I am using aniline dye for the first time and not having a lot of luck. It's an oil-soluble aniline, so I was using naptha as the dissolvent. It went on okay, but when I wiped it off, the color looked very streaky and uneven. It's on birch ply and poplar. Next, I used a rub-on poly. I put it on with a foam brush and then wiped it off. I did this to the inside of the box and it seemed to even the color out. Now I just did the same thing to the outside and it seemed like the poly was taking a lot of the color off. What am I doing wrong? I am using an ebony color on the aniline dye. I don't know if I want to use aniline dyes anymore.
Using aniline dyes successfully requires greater understanding of chemical properties, application techniques and finish compatibilities than using the common "over the counter" pigmented (or combination pigment/dye) oil stains, such as Minwax. The simple reason for this is that most store-bought stains contain one additional ingredient that makes them "homeowner" friendly - a binder. Once the carrier (usually mineral spirits or other slow evaporative chemical) evaporates, the binder pulls everything (dyes and pigments) together and sticks it all to the surface. Once completely dry, it is not readily dissolved back into solution when (even) the same type of finish is applied over it. This is why you can apply an oil-based paint (oil poly) over the top of a dried pigmented oil based stain (Minwax for example) without having the problems you are encountering.
Dye stains contain no such binder. They only contain what you put in them. When you create the stain, you add the type of carrier that the stain is designed to be soluble in. Unless you then add the mixture to a compatible finish, you will be left with only the original dye power in and on the wood surface once the carrier dries. Put any one of the solutions (that the dye is meant to be soluble in) on top of that dye and the dye comes back into solution.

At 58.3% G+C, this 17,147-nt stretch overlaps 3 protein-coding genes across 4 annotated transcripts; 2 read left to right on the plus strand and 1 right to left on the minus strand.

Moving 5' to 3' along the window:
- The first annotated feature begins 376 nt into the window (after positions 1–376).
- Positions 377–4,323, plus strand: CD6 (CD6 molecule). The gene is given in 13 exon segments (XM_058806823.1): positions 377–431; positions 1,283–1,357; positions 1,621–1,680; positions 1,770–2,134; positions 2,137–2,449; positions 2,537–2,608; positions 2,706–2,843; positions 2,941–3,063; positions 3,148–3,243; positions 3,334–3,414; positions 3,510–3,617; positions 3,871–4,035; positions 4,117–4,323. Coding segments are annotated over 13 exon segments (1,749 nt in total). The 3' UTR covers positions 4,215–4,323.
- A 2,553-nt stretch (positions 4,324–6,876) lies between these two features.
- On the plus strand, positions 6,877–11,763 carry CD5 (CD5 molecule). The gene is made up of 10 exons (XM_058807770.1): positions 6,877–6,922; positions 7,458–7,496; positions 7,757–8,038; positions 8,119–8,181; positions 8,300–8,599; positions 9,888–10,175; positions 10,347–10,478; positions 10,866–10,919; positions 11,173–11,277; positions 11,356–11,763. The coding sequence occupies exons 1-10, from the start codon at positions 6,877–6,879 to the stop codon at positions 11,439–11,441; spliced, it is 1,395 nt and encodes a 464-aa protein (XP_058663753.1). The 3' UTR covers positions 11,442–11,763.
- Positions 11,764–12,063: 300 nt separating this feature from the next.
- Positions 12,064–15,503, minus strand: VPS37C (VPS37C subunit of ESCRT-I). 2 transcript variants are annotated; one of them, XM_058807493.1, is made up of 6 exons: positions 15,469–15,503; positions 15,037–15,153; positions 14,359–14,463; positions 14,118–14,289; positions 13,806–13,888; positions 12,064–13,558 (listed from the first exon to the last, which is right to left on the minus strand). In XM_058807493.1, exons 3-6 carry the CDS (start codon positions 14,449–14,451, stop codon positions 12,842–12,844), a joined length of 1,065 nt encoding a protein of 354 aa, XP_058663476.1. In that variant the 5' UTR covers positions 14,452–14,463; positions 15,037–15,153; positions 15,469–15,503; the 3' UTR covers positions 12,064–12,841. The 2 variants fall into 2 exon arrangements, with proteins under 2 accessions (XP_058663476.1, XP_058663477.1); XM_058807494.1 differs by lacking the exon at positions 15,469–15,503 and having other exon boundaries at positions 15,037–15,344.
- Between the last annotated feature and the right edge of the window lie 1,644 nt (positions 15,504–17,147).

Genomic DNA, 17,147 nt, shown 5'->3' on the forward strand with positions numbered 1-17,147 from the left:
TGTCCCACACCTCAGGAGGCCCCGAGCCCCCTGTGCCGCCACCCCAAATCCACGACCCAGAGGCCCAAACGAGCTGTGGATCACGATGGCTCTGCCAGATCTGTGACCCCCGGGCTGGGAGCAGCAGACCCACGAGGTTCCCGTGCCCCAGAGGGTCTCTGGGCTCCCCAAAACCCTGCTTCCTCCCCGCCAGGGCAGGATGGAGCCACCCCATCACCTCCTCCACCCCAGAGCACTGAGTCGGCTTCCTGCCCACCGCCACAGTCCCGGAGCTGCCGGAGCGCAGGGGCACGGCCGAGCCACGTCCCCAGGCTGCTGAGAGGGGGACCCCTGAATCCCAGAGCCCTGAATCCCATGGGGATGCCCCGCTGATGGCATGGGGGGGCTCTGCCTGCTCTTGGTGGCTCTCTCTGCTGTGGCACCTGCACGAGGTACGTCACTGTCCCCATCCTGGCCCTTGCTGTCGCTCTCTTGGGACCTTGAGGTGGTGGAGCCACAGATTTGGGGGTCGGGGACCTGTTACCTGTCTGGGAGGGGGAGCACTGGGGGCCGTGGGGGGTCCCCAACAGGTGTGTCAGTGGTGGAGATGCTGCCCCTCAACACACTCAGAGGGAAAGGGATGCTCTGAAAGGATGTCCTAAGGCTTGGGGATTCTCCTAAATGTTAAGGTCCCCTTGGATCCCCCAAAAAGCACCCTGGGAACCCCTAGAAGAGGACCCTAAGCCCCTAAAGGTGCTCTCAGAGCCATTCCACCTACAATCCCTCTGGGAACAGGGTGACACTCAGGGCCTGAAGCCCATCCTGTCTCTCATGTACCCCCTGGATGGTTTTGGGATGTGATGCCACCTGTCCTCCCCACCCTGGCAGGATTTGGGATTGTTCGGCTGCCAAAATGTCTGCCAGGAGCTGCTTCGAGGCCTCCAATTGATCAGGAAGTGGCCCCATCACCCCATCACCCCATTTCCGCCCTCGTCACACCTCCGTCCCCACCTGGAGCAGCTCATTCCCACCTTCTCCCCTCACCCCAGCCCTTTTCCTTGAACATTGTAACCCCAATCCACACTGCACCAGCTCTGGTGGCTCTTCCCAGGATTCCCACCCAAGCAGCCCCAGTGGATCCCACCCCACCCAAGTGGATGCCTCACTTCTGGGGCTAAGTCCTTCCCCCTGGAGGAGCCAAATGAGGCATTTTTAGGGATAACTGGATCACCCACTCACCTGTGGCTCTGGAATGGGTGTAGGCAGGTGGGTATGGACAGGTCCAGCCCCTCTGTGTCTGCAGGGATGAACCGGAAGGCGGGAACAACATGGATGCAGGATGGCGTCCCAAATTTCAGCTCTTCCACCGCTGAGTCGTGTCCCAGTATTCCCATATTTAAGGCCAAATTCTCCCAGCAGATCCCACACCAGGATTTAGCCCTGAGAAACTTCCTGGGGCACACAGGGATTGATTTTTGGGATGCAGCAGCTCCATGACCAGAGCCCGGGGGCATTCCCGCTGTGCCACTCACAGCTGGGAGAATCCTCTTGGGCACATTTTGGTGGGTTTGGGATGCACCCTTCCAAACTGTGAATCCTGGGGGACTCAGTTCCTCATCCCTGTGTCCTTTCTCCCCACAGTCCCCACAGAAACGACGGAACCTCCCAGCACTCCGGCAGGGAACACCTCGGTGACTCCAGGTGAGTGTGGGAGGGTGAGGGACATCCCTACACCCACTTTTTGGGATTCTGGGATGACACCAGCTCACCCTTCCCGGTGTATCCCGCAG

Was the rub-on poly oil-based? If so, your oil soluble dye is being brought back into solution when you put on the oil poly and when you move it around by rubbing it, you will transfer the dye to your applicator and remove some (or much) of the color. Keep in mind that your oil dye is also soluble in mineral spirits, the common carrier/thinner in oil poly.
To use aniline dyes properly, you must think through your finish schedule and application method and choose the proper components and methods to insure compatibility. In order to be compatible, you often have to think "incompatible". Sounds confusing, huh? If you want to apply an aniline stain to the wood and then brush or rub over it with a finish, you need to use a finish that is incompatible with the type of stain you are using and then remove ALL the powder that is left on the surface after the carrier dries.
Spray finishers can often get over this obstacle by shooting a dry coat or two over a compatible dye stain because they are in effect, binding (or sealing) the stain to the wood under the dry coats. Too heavy a coat will give the dye a chance to dissolve into solution and bring it right to the top where it will again mix into subsequent heavy coats.
Welcome to aniline dyes. Keep trying and remember “incompatibility” is what often makes these stains “compatible”.
I almost forgot your first problem. If you are going to use an oil dye applied and wiped off by hand, it's best to use mineral spirits, a much slower evaporative solution to give you time to spread and even out the color, thereby eliminating streaking. A water dye stain would have been better for this application even though grain raising is brought into the equation.
Are you spraying the dyes? If not, then stay with Minwax.
Comment from contributor W:
I would suggest trying to wipe the wood with a damp cloth with distilled water to raise the wood fibers, then lightly sand to smooth the wood. Then use your water base dye and the wood fibers will not raise back up, making it smoother for your coat of sealer. Using un-distilled water may add minerals that darken or stain some wood fibers - especially red oak.